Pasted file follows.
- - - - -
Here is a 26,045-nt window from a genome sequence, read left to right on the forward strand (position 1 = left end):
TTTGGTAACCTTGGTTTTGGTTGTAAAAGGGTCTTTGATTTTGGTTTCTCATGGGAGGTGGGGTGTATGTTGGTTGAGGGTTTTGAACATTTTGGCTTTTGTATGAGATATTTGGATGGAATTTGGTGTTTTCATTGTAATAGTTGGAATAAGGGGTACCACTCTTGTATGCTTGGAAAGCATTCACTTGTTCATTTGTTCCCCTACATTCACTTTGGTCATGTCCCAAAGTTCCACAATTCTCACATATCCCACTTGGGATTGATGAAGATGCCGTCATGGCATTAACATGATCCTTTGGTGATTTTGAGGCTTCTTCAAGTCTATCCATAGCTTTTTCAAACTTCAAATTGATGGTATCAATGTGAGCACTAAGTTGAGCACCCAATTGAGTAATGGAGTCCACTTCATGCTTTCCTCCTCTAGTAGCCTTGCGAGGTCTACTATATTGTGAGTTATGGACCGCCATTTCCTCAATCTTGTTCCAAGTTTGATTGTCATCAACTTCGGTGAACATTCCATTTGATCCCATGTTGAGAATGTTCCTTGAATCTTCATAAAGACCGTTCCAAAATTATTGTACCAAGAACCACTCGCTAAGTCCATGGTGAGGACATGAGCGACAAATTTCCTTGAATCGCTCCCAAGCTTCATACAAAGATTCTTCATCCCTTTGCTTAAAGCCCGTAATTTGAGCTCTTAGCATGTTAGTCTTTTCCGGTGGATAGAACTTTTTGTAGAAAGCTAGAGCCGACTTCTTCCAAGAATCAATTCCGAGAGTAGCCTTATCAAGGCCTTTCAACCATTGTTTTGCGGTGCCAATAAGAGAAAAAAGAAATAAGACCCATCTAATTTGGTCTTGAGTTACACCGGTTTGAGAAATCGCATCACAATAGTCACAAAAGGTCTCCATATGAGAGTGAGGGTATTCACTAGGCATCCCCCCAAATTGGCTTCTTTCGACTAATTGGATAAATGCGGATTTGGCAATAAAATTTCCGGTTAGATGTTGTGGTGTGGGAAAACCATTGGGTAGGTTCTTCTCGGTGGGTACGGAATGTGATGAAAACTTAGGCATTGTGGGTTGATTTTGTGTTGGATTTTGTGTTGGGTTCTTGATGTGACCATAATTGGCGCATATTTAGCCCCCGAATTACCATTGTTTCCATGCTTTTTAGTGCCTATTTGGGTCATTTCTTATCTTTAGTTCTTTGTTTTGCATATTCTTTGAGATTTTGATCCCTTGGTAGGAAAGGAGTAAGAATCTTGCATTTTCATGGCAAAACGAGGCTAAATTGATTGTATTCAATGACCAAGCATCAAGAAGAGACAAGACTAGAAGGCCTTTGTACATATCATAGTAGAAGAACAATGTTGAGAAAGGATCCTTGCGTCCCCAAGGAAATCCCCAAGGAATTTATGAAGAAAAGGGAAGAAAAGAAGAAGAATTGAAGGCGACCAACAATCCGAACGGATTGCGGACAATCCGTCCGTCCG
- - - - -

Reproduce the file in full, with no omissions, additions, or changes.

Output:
Here is a 26,045-nt window from a genome sequence, read left to right on the forward strand (position 1 = left end):
TTTGGTAACCTTGGTTTTGGTTGTAAAAGGGTCTTTGATTTTGGTTTCTCATGGGAGGTGGGGTGTATGTTGGTTGAGGGTTTTGAACATTTTGGCTTTTGTATGAGATATTTGGATGGAATTTGGTGTTTTCATTGTAATAGTTGGAATAAGGGGTACCACTCTTGTATGCTTGGAAAGCATTCACTTGTTCATTTGTTCCCCTACATTCACTTTGGTCATGTCCCAAAGTTCCACAATTCTCACATATCCCACTTGGGATTGATGAAGATGCCGTCATGGCATTAACATGATCCTTTGGTGATTTTGAGGCTTCTTCAAGTCTATCCATAGCTTTTTCAAACTTCAAATTGATGGTATCAATGTGAGCACTAAGTTGAGCACCCAATTGAGTAATGGAGTCCACTTCATGCTTTCCTCCTCTAGTAGCCTTGCGAGGTCTACTATATTGTGAGTTATGGACCGCCATTTCCTCAATCTTGTTCCAAGTTTGATTGTCATCAACTTCGGTGAACATTCCATTTGATCCCATGTTGAGAATGTTCCTTGAATCTTCATAAAGACCGTTCCAAAATTATTGTACCAAGAACCACTCGCTAAGTCCATGGTGAGGACATGAGCGACAAATTTCCTTGAATCGCTCCCAAGCTTCATACAAAGATTCTTCATCCCTTTGCTTAAAGCCCGTAATTTGAGCTCTTAGCATGTTAGTCTTTTCCGGTGGATAGAACTTTTTGTAGAAAGCTAGAGCCGACTTCTTCCAAGAATCAATTCCGAGAGTAGCCTTATCAAGGCCTTTCAACCATTGTTTTGCGGTGCCAATAAGAGAAAAAAGAAATAAGACCCATCTAATTTGGTCTTGAGTTACACCGGTTTGAGAAATCGCATCACAATAGTCACAAAAGGTCTCCATATGAGAGTGAGGGTATTCACTAGGCATCCCCCCAAATTGGCTTCTTTCGACTAATTGGATAAATGCGGATTTGGCAATAAAATTTCCGGTTAGATGTTGTGGTGTGGGAAAACCATTGGGTAGGTTCTTCTCGGTGGGTACGGAATGTGATGAAAACTTAGGCATTGTGGGTTGATTTTGTGTTGGATTTTGTGTTGGGTTCTTGATGTGACCATAATTGGCGCATATTTAGCCCCCGAATTACCATTGTTTCCATGCTTTTTAGTGCCTATTTGGGTCATTTCTTATCTTTAGTTCTTTGTTTTGCATATTCTTTGAGATTTTGATCCCTTGGTAGGAAAGGAGTAAGAATCTTGCATTTTCATGGCAAAACGAGGCTAAATTGATTGTATTCAATGACCAAGCATCAAGAAGAGACAAGACTAGAAGGCCTTTGTACATATCATAGTAGAAGAACAATGTTGAGAAAGGATCCTTGCGTCCCCAAGGAAATCCCCAAGGAATTTATGAAGAAAAGGGAAGAAAAGAAGAAGAATTGAAGGCGACCAACAATCCGAACGGATTGCGGACAATCCGTCCGTCCG